Veterans Day: After helping save lives in the Middle East, this veteran is ‘bridging the gap between clinicians and technology’
When Ryan Hughes, Health Information Management Analyst at HSC Health, joined the United States Air Force as a heavy equipment mechanic, he did not think his time on the battlefield would lead to a career in the medical field.
“I joined the military to help with school,” said Hughes. “You go into it and think it’s going to pay my bills and pay for school, but then you get into a totally different situation than what you imagined, where life and death is on the line. You grow up really quick and changes your values.”
Soon after joining the Air Force, Hughes was cross trained into Air Force Special Forces and became a pararescue.
“The ultimate mission for pararescue was to rescue downed pilots during wartime scenarios,” explained Hughes. “There’s a lot of medical training that went with pararescue, in fact there’s a years’ worth of medical training where you become a paramedic, so it’s basically a paramedic that jumps out of an airplane or helicopter.”
Hughes’ training took him to the Middle East, where he served in Kuwait, Saudi Arabia, Yemen, the United Arab Emirates, Oman and Iraq.
In Iraq, he made his final jump.
“I’ve jumped out of a plane 62 times – all as pararescue,” said Hughes. “When I got shot, I was in the air in a parachute – that was number 62. That ended my jump career.”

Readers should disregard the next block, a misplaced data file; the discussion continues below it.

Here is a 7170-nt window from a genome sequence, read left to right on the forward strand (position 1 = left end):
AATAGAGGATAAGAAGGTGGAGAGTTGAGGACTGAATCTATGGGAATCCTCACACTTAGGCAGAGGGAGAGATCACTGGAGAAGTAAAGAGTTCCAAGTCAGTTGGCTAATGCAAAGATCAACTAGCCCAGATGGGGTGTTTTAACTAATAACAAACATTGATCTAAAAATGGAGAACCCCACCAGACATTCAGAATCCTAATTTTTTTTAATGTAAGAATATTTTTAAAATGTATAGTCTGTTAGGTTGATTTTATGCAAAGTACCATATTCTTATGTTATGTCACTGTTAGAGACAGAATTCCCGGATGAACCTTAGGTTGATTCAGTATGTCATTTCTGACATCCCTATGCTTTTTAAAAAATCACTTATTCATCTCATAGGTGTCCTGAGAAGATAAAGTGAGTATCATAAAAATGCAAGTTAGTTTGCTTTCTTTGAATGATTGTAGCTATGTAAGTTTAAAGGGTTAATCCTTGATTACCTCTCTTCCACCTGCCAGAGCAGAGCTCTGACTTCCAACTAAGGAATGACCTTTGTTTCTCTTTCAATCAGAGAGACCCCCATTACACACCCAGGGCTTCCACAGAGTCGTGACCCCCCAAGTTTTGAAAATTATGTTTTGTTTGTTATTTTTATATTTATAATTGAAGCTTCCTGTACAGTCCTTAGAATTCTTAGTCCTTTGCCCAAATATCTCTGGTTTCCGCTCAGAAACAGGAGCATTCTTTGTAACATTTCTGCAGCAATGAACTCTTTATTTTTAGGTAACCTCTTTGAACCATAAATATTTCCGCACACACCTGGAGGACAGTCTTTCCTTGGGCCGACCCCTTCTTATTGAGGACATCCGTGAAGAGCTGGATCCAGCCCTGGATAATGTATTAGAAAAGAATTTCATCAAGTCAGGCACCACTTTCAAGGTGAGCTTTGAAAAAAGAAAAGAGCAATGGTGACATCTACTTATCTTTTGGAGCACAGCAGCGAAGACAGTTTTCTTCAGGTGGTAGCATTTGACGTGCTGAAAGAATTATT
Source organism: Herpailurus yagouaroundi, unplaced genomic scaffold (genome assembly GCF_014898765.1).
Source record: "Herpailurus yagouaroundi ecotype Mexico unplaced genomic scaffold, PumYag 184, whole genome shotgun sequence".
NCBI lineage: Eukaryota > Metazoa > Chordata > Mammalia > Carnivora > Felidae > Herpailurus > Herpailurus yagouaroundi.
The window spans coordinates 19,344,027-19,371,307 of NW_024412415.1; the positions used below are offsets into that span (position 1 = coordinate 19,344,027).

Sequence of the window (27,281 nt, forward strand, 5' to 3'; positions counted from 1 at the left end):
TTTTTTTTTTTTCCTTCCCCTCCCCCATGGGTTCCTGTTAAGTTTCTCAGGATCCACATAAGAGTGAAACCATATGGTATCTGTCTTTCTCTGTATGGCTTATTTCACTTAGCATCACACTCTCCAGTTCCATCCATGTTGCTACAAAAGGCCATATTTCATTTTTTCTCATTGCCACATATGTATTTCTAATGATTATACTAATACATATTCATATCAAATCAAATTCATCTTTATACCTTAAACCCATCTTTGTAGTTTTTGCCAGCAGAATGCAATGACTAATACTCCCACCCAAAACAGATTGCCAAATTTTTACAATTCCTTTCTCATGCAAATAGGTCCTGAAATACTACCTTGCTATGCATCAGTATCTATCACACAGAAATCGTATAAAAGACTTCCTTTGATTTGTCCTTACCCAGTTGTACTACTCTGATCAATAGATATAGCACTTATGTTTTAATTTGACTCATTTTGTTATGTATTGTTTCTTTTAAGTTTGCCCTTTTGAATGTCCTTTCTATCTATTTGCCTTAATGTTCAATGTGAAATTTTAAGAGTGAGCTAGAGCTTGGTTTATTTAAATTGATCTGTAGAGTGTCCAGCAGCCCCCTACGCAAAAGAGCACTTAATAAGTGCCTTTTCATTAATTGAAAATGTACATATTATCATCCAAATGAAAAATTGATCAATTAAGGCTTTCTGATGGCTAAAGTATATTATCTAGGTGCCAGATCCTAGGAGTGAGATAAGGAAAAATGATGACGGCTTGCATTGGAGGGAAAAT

As he recovered, Hughes went back to work in the heavy equipment field but needed to have a few back surgeries related to his injuries from the military and his mechanic work.
“With so much time spent in the hospital, I actually had a bunch of cool male nurses who were really relatable to me,” said Hughes. “Combined with my medical experience in pararescue, I decided to go for it and go back to school for nursing.”
Over the years, Hughes transitioned in his nursing roles through different specialties, and cross-trained into his current role as an HIM analyst when electronic medical records took over the medical world.
“I love what I do at HSC because I can help bridge the gap between clinicians and technology,” said Hughes. “It’s always changing every year or even month to month, so I get the opportunity to be someone who can convey that in an electronic format to make it easier for clinicians to do their job better.”
Hughes said he enjoys HSC’s collaborative university atmosphere.
“I like the ideas and values and the opportunity to expand your skills,” he said.
For Hughes, expanding his knowledge and skills drives him through all aspects of life.
“In anything I do, my why is that I want to try everything,” said Hughes. “I want to learn how to fly a plane, learn how to work in technology, I want to try everything. I think it’s interesting to constantly develop yourself and not necessarily in the same area, but expanding into even what we think we can’t do.”